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Gregory Anderson  

Linguist; Director of the Living Tongues Institute for Endangered Language

Gregory D. S. Anderson is a linguist who is director of the Living Tongues Institute for Endangered Languages, a non-profit organization dedicated to the documentation, revitalization, and maintenance of endangered languages. In addition to endangered languages, Anderson is widely published and a recognized expert in historical linguistics, descriptive grammar, morphology, verb typology, and the linguistics of Munda, Turkic, Burushaski, Salishan, and Ogonoid languages.

Anderson has (co-) authored ten books and over 75 academic articles and edited several volumes on a wide array of topics. His recent books include Language Contact in South Central Siberia (2005), Auxiliary Verb Constructions (2006, paperback revised edition 2009), The Munda Verb: Typological Perspectives (2007) and The Munda Languages (2008).

Anderson is National Geographic Society fellow and heads the scientific research for the Enduring Voices Project. Anderson designed the scientific criteria for assessing language hotspots. The first version of the hotspots map was published in National Geographic magazine in October 2007 and has since become a leading metaphor for the global distribution of language extinction. A revised version of the language hotspots map is to be released in 2011.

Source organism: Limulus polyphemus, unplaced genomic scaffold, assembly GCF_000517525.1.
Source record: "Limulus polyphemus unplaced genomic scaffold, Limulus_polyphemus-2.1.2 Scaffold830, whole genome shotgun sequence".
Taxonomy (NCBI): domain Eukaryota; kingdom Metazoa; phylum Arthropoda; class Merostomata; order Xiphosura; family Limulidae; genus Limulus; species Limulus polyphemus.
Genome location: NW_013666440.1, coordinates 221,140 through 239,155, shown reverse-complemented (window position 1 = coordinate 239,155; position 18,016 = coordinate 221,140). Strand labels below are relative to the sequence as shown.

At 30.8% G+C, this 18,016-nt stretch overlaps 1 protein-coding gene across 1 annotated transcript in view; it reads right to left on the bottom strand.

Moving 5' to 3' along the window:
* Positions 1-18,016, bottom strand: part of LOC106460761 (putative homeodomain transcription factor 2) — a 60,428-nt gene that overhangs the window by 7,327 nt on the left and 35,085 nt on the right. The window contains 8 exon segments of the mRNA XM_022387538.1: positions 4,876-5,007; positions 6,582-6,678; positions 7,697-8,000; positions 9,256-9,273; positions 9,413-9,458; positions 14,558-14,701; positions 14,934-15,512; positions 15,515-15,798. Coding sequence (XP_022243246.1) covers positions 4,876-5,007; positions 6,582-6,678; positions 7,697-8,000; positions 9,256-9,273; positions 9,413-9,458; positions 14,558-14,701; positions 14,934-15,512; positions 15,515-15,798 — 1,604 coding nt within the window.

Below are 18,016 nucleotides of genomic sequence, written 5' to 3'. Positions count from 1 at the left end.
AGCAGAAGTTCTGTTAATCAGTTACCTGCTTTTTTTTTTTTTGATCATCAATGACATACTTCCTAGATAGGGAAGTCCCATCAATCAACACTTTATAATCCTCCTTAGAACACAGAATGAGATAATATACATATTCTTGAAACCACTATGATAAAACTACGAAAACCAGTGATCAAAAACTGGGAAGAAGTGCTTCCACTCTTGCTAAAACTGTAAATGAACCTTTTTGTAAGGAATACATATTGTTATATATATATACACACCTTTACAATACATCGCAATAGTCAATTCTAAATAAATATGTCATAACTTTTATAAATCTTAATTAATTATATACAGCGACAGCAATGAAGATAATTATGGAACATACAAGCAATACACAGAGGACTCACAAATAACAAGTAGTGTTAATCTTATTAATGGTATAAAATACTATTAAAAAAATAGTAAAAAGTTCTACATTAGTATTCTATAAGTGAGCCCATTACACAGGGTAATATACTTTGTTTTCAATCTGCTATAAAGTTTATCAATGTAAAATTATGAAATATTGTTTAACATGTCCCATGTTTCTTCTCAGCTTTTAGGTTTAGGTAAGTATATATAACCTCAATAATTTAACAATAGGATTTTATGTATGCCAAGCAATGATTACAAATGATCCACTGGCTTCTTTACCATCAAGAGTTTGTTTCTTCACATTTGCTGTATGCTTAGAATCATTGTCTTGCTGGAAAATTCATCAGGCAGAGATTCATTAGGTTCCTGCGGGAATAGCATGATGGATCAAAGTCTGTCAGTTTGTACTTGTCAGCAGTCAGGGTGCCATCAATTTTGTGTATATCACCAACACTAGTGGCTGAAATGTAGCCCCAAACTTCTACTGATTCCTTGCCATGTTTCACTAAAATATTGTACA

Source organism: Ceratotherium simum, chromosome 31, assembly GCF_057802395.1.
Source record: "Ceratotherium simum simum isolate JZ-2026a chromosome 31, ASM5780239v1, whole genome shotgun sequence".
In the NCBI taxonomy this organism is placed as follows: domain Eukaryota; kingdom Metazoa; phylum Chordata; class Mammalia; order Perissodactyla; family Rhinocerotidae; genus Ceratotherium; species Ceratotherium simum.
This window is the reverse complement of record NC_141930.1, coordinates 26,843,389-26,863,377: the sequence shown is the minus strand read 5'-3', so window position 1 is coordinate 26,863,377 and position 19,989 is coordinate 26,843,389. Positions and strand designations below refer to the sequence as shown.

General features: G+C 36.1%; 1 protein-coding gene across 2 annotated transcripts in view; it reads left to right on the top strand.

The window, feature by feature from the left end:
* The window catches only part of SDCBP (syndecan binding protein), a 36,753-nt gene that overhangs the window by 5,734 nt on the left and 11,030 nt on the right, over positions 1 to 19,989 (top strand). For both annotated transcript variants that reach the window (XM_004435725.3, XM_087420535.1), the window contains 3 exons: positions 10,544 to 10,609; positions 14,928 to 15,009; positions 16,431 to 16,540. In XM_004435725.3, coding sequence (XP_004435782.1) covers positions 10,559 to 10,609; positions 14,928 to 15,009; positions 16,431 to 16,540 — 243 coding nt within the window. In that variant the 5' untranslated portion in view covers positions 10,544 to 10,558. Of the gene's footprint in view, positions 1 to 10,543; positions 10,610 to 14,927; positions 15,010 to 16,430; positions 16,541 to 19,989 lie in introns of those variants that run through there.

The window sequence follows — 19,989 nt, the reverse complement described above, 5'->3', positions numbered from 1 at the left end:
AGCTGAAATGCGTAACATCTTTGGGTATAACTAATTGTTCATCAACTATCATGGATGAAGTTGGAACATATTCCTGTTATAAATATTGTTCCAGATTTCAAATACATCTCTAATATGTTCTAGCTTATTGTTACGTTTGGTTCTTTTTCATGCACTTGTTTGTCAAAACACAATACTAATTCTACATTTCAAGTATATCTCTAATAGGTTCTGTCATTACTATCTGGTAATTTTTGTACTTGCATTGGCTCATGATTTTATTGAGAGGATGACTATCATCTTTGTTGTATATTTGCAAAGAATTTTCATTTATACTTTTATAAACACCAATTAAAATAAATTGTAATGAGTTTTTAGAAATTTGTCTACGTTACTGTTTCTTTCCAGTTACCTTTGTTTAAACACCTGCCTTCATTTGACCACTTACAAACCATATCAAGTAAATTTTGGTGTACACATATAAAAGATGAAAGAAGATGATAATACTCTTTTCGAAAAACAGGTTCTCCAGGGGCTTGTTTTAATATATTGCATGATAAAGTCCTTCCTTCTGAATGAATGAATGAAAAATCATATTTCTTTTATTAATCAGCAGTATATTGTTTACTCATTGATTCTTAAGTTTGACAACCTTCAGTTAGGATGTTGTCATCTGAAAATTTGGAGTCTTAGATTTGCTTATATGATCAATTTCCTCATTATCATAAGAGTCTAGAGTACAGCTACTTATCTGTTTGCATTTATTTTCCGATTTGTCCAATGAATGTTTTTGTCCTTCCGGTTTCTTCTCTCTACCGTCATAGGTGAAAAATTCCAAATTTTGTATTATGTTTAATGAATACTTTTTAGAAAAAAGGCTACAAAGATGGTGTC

In 2004, Anderson co-founded with David Harrison the Living Tongues Institute for Endangered Languages, a 501(c)(3) non-profit (officially incorporated in 2005) dedicated to the documentation and maintenance of the worlds vanishing linguistic diversity. Living Tongues designs linguist-aided, community directed projects. Living Tongues has become a leading voice in promoting global awareness about the language extinction crisis. Projects of Living Tongues are currently operating in India, Siberia, Papua New Guinea, the United States, and Paraguay.

Anderson is an experienced fieldworker, having worked with speakers of languages on site in countries from every inhabited continent. This includes Siberia (Russia), Kyrgyzstan, Nigeria, India, Bolivia, Australia, Paraguay, Papua New Guinea, and the United States.

Anderson lectures extensively and conducts media interviews with a wide range of media outlets in print, radio, and television. Anderson was also the subject (along with David Harrison) of the widely acclaimed independent documentary film The Linguists, which debuted at Sundance Film Festival in 2008 and on PBS television in 2009. Anderson received his AB in Linguistics and Germanic Languages from Harvard University in 1989 and his PhD in Linguistics from University of Chicago in 2000. He currently resides in Salem, Oregon, where he directs the Living Tongues Institute for Endangered Languages.


Enduring Voices: The Koro Language
added over 6 years ago

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